HIV/AIDS: Are Our Secondary School Students in Zaria Metropolis Receiving Adequate Communication from Their Families?

  • Fahad Abubakar Saulawa
  • Zaharaddeen Shuaibu Babandi
  • Aminu Lawal
  • Umar Muhammad Umar
  • Halima Omolara Olorukooba
  • Abdulhakeem Abayomi Olorukooba
Keywords: HIV/AIDS, parent‑child communication, prevention, secondary schools


Introduction: Nigeria has one of the highest proportions of cases of HIV/AIDS globally. This burden is more pronounced in the younger population which includes secondary school students (SSS). We set out to  determine the level of family communication among SSS in Zaria metropolis.

Subjects and Methods: We carried out a cross‑sectional study among 73 randomly selected students. Data were obtained with a semi‑structured, pretested, self‑administered questionnaire. Descriptive statistics were used to present data at the univariate level while Chi‑square or Fisher’s exact test was employed to identify the relationship between non-numeric variables with a 5% level of significance.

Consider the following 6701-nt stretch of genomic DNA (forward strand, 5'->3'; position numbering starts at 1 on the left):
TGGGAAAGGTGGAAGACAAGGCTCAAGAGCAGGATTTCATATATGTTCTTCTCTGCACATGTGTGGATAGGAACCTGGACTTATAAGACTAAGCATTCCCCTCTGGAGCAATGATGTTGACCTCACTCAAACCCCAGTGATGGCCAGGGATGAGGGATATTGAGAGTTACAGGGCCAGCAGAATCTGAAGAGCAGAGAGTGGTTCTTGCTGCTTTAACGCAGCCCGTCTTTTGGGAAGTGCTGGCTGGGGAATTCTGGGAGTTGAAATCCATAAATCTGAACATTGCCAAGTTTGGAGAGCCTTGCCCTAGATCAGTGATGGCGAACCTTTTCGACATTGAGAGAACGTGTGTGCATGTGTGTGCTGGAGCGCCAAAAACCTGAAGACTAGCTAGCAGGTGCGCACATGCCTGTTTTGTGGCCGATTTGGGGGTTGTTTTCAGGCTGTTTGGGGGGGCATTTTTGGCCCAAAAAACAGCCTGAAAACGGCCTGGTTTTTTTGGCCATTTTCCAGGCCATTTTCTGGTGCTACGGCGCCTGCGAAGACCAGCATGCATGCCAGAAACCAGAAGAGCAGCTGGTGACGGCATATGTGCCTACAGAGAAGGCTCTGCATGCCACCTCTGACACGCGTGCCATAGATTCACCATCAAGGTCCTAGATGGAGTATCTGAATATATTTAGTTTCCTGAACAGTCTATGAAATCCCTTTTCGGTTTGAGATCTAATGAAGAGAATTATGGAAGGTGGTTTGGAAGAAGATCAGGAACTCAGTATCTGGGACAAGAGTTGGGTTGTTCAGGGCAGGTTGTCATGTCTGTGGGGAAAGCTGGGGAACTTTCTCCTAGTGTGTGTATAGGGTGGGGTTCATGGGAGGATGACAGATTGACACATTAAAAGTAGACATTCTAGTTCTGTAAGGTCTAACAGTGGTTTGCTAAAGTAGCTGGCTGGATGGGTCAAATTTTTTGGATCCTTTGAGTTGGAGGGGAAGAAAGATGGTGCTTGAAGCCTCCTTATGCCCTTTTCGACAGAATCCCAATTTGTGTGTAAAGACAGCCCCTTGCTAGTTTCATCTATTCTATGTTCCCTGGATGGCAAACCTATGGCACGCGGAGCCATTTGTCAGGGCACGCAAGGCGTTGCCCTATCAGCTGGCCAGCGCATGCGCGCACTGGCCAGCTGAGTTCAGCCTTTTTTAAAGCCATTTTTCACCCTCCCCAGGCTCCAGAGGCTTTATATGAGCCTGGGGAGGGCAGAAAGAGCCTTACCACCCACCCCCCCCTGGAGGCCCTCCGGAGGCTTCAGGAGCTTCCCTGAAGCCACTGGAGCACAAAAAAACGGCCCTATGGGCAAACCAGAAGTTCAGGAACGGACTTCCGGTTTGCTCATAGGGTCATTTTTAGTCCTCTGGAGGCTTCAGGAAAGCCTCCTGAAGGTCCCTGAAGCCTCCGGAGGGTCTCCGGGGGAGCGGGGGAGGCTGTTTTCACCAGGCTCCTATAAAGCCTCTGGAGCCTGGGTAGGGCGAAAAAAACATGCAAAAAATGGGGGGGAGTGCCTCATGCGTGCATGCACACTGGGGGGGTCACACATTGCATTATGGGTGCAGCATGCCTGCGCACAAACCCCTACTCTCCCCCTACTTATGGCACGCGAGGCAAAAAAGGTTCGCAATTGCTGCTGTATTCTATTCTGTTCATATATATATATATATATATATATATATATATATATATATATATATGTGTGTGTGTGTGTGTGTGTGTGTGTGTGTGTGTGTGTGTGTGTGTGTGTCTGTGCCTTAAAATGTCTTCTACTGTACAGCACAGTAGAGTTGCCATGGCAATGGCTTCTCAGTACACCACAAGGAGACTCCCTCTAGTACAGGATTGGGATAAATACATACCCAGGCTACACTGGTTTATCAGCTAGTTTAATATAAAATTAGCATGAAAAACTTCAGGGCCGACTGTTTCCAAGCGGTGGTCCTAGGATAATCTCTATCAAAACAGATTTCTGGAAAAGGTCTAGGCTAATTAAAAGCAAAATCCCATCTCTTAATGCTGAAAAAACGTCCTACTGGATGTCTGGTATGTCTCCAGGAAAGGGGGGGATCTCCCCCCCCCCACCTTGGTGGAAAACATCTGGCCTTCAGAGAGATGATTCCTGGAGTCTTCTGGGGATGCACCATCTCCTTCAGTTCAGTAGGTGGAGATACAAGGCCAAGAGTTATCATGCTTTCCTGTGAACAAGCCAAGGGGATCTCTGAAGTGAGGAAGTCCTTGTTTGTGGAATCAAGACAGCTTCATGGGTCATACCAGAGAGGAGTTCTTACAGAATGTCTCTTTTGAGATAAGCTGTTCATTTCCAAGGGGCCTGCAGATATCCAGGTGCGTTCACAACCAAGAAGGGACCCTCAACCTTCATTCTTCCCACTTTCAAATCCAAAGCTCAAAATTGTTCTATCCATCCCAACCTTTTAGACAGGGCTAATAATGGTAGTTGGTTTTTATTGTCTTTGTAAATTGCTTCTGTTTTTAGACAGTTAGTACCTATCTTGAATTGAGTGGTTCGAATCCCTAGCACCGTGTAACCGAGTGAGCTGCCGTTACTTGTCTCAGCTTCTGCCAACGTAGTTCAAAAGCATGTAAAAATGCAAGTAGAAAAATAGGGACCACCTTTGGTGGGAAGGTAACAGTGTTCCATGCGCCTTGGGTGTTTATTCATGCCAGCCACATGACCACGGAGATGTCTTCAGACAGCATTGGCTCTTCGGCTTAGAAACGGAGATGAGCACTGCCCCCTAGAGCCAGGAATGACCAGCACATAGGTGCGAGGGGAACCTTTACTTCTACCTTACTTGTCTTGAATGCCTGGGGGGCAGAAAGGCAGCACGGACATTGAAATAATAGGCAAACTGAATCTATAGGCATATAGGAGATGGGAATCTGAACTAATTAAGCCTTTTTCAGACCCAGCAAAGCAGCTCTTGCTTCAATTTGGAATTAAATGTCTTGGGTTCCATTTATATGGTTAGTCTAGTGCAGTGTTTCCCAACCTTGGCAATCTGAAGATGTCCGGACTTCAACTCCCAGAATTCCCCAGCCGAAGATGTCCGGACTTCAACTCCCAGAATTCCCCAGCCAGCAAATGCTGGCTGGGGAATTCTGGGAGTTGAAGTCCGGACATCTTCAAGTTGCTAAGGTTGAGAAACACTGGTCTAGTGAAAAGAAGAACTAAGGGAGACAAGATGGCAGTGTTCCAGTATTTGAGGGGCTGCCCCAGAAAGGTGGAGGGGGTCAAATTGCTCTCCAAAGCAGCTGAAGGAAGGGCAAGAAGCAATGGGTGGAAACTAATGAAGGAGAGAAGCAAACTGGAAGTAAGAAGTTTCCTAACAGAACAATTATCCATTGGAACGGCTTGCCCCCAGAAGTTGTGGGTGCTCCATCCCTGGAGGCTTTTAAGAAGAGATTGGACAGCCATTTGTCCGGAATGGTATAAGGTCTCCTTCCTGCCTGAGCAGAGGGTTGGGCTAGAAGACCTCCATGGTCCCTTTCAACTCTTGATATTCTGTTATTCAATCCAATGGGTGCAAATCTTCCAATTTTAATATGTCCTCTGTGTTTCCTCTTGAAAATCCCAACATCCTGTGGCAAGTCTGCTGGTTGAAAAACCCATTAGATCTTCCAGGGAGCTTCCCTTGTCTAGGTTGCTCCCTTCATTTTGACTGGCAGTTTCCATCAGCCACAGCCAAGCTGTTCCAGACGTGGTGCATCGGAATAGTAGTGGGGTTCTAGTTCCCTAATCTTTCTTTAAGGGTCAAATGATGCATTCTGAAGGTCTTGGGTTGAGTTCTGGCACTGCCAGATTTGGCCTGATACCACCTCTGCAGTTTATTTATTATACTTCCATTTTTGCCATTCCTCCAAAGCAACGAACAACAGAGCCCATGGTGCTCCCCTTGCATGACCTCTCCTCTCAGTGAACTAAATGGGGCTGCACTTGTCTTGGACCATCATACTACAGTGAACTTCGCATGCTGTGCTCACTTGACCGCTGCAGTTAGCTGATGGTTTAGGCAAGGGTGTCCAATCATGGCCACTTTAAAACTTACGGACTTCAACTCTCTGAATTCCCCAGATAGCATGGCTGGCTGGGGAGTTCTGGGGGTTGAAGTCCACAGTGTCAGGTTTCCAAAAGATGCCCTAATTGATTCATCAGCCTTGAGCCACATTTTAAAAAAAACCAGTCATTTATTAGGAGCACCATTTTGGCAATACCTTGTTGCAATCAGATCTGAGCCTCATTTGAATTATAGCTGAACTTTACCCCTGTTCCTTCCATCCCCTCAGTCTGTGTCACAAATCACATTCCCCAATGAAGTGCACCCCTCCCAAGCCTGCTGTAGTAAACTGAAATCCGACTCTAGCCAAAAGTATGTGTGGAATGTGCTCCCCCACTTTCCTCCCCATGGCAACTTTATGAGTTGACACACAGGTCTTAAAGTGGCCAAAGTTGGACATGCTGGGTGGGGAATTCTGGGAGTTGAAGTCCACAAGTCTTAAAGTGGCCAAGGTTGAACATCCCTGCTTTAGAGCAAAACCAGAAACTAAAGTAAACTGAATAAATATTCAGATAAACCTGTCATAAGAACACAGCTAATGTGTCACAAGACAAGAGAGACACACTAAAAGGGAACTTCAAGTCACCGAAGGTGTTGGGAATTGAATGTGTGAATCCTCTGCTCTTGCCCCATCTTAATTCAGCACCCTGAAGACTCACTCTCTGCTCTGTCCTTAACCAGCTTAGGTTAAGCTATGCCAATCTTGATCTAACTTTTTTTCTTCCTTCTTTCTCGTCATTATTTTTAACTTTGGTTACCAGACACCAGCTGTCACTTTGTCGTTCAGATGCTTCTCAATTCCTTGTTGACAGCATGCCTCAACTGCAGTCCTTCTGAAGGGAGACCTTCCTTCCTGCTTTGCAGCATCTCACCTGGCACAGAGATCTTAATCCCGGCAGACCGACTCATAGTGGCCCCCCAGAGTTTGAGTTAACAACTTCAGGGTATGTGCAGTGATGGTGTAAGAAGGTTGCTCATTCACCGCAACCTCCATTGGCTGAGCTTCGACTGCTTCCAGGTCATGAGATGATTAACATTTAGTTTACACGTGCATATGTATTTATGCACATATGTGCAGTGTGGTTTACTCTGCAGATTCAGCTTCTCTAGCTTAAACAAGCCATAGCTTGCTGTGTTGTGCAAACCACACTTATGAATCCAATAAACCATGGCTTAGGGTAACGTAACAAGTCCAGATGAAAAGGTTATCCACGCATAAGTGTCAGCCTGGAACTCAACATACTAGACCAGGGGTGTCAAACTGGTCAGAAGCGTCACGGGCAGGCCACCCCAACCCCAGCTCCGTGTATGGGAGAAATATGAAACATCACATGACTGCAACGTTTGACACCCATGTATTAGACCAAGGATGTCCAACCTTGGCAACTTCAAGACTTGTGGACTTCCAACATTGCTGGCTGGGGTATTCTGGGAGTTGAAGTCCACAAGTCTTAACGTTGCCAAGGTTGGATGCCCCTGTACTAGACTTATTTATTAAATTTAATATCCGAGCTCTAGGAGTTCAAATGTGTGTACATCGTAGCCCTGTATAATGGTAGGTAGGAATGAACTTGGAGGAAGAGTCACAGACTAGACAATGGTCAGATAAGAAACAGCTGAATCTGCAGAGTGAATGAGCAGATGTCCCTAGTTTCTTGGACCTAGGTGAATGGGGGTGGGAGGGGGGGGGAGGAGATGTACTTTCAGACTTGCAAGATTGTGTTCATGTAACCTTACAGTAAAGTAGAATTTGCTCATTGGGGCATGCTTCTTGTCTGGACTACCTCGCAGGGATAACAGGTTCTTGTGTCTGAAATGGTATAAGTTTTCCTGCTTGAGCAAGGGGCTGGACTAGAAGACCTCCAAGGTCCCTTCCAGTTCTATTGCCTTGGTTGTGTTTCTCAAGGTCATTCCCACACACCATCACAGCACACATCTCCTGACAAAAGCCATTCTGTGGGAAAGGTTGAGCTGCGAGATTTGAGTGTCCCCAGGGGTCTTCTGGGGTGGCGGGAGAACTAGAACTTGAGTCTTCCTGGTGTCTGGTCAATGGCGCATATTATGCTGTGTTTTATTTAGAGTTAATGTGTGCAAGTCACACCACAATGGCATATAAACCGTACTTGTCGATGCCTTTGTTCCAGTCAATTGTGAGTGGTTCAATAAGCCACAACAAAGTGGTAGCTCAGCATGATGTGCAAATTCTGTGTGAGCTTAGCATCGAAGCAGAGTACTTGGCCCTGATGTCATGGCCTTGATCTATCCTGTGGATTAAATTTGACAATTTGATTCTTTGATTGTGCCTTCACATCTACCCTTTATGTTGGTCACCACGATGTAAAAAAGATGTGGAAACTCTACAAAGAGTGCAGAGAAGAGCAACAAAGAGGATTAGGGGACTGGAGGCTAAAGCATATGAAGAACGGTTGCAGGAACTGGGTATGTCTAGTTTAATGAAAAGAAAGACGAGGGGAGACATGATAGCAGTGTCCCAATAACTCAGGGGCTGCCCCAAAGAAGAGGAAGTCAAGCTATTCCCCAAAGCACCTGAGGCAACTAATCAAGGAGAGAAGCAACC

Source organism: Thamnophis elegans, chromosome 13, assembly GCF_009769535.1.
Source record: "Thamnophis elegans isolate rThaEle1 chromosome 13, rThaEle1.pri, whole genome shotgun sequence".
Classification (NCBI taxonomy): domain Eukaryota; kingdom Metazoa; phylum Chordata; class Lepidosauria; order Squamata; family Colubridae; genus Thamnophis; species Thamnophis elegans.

Results: The mean age (± standard deviation) was 16.1 ± 1.1 years. Majority have heard 60 (82.2%) and have good knowledge 55 (75.3%) of family communication. There was an overall positive attitude as 44 (60.3%)  believe it helps prevent HIV/AIDS and 57 (78.1%) believe it is very important and should be encouraged. Most (57 [78.1%]) have had family communication, with mother as the preferred partner 49 (86%). HIV/ AIDS (44 [77.2%]) was the major issue discussed. We out that found the knowledge of family communication was  significantly associated with its practice (P = 0.018).

Conclusion: Awareness, knowledge, attitude, and practice of family communication were good among respondents. Father’s educational level and knowledge of family communication were significantly associated with its practice among respondents. More studies are  required to evaluate the determinants of the practice of family communication.


Journal Identifiers

eISSN: 2667-0526
print ISSN: 1115-2613